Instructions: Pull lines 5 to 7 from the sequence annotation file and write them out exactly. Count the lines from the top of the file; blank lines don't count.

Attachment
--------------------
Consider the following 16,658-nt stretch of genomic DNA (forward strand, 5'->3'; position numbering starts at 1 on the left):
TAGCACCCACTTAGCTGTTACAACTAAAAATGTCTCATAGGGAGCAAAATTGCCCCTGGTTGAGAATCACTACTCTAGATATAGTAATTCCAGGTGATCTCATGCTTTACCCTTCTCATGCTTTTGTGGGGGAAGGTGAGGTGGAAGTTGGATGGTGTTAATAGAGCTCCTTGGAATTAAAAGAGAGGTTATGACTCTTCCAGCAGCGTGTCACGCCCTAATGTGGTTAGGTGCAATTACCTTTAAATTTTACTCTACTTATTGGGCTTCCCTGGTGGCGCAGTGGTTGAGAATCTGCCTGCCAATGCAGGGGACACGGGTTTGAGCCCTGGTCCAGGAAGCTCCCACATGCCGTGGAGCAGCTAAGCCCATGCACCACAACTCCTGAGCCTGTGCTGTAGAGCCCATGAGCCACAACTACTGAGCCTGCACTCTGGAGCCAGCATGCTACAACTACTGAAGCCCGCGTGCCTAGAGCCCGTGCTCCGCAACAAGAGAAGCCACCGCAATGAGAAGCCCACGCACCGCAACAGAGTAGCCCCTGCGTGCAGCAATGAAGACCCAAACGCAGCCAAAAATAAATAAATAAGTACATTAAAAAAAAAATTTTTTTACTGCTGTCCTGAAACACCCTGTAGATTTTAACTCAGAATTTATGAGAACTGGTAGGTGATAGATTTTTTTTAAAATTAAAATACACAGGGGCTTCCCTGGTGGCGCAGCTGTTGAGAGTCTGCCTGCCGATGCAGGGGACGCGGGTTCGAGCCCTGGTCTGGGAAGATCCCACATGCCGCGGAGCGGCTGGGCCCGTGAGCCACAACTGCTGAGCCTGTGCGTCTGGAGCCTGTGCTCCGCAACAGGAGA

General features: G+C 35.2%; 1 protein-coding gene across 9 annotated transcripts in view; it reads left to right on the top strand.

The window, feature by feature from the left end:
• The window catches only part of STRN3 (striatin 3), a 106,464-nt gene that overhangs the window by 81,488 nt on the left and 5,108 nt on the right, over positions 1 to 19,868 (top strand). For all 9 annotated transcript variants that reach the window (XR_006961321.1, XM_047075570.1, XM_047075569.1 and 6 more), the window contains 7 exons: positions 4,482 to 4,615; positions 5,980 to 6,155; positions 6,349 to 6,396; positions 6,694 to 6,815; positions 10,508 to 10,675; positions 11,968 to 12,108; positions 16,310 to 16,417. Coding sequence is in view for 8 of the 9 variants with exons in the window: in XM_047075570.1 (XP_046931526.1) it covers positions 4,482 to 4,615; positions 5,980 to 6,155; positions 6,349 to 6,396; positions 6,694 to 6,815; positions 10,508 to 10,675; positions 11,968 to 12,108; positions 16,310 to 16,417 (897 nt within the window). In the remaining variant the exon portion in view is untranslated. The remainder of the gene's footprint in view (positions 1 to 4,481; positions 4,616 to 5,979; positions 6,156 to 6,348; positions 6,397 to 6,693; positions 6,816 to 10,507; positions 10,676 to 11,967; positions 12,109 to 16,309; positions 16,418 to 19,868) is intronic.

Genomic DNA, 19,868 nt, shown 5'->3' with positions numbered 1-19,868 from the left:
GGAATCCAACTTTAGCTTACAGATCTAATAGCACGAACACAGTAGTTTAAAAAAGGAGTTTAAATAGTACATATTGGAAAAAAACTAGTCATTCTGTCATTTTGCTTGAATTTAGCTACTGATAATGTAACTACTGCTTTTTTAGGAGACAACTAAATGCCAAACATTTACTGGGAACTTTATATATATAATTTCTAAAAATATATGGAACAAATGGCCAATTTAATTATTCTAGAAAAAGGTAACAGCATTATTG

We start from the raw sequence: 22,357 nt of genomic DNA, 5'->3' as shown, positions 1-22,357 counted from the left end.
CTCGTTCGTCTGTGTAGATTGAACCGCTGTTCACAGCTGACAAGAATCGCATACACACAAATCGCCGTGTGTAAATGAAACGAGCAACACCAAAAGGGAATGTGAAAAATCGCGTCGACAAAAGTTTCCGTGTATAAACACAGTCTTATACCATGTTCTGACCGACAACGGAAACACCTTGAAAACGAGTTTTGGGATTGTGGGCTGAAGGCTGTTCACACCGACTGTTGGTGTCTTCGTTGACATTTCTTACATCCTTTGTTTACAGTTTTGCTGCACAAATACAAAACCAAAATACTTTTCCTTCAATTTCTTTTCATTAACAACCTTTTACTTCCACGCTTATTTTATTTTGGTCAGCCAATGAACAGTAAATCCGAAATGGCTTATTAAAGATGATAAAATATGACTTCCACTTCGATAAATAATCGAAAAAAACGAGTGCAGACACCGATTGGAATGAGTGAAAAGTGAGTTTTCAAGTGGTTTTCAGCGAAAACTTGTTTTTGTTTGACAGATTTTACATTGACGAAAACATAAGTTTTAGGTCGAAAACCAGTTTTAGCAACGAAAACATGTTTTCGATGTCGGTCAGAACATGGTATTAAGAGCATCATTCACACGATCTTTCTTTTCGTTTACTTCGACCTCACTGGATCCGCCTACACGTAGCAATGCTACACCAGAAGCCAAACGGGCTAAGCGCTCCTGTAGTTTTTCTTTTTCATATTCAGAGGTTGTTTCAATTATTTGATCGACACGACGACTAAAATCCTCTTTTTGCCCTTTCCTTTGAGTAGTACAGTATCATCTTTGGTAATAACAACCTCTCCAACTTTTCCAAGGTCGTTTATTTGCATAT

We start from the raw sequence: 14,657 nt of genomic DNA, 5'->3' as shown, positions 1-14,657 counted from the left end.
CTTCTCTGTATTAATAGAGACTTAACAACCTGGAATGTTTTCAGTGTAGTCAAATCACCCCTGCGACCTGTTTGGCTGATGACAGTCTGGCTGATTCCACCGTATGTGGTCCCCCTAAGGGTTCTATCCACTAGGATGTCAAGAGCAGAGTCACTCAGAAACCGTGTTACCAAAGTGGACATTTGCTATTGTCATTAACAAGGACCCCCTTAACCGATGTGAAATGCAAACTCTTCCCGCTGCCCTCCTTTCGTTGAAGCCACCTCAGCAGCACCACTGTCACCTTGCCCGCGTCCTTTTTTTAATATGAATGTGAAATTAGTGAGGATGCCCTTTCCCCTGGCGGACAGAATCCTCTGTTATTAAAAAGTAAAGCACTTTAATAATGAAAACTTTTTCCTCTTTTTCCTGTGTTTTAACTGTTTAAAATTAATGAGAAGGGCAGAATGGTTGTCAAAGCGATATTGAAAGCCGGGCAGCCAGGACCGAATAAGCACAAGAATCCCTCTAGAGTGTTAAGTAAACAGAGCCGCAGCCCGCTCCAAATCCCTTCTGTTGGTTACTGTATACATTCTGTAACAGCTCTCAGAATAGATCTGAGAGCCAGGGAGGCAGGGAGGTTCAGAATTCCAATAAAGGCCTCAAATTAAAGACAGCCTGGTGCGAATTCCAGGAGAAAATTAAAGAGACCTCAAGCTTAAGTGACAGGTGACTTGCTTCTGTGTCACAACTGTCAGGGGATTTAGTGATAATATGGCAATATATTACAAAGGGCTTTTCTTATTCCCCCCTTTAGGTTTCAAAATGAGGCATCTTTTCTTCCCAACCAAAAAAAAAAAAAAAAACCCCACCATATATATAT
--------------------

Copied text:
• The window catches only part of STRN3 (striatin 3), a 106,464-nt gene that overhangs the window by 81,488 nt on the left and 5,108 nt on the right, over positions 1 to 19,868 (top strand). For all 9 annotated transcript variants that reach the window (XR_006961321.1, XM_047075570.1, XM_047075569.1 and 6 more), the window contains 7 exons: positions 4,482 to 4,615; positions 5,980 to 6,155; positions 6,349 to 6,396; positions 6,694 to 6,815; positions 10,508 to 10,675; positions 11,968 to 12,108; positions 16,310 to 16,417. Coding sequence is in view for 8 of the 9 variants with exons in the window: in XM_047075570.1 (XP_046931526.1) it covers positions 4,482 to 4,615; positions 5,980 to 6,155; positions 6,349 to 6,396; positions 6,694 to 6,815; positions 10,508 to 10,675; positions 11,968 to 12,108; positions 16,310 to 16,417 (897 nt within the window). In the remaining variant the exon portion in view is untranslated. The remainder of the gene's footprint in view (positions 1 to 4,481; positions 4,616 to 5,979; positions 6,156 to 6,348; positions 6,397 to 6,693; positions 6,816 to 10,507; positions 10,676 to 11,967; positions 12,109 to 16,309; positions 16,418 to 19,868) is intronic.

Genomic DNA, 19,868 nt, shown 5'->3' with positions numbered 1-19,868 from the left:
GGAATCCAACTTTAGCTTACAGATCTAATAGCACGAACACAGTAGTTTAAAAAAGGAGTTTAAATAGTACATATTGGAAAAAAACTAGTCATTCTGTCATTTTGCTTGAATTTAGCTACTGATAATGTAACTACTGCTTTTTTAGGAGACAACTAAATGCCAAACATTTACTGGGAACTTTATATATATAATTTCTAAAAATATATGGAACAAATGGCCAATTTAATTATTCTAGAAAAAGGTAACAGCATTATTG